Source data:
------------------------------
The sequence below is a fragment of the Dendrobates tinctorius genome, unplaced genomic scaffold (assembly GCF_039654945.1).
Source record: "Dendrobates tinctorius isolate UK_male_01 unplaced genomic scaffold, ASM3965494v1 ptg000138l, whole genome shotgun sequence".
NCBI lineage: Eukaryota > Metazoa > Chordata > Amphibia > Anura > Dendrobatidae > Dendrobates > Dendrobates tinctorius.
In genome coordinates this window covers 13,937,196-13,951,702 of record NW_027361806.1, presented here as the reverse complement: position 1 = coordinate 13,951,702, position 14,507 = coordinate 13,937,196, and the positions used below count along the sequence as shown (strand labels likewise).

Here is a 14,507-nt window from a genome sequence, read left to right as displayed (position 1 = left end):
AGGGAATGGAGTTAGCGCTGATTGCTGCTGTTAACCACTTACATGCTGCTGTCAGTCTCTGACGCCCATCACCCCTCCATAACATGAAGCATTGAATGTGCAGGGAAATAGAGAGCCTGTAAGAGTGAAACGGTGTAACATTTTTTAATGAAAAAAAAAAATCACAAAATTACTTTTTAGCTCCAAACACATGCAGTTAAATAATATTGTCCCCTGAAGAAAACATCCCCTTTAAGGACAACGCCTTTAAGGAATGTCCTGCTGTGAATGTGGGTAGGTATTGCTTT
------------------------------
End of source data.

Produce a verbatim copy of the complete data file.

The sequence below is a fragment of the Dendrobates tinctorius genome, unplaced genomic scaffold (assembly GCF_039654945.1).
Source record: "Dendrobates tinctorius isolate UK_male_01 unplaced genomic scaffold, ASM3965494v1 ptg000138l, whole genome shotgun sequence".
NCBI lineage: Eukaryota > Metazoa > Chordata > Amphibia > Anura > Dendrobatidae > Dendrobates > Dendrobates tinctorius.
In genome coordinates this window covers 13,937,196-13,951,702 of record NW_027361806.1, presented here as the reverse complement: position 1 = coordinate 13,951,702, position 14,507 = coordinate 13,937,196, and the positions used below count along the sequence as shown (strand labels likewise).

Here is a 14,507-nt window from a genome sequence, read left to right as displayed (position 1 = left end):
AGGGAATGGAGTTAGCGCTGATTGCTGCTGTTAACCACTTACATGCTGCTGTCAGTCTCTGACGCCCATCACCCCTCCATAACATGAAGCATTGAATGTGCAGGGAAATAGAGAGCCTGTAAGAGTGAAACGGTGTAACATTTTTTAATGAAAAAAAAAAATCACAAAATTACTTTTTAGCTCCAAACACATGCAGTTAAATAATATTGTCCCCTGAAGAAAACATCCCCTTTAAGGACAACGCCTTTAAGGAATGTCCTGCTGTGAATGTGGGTAGGTATTGCTTT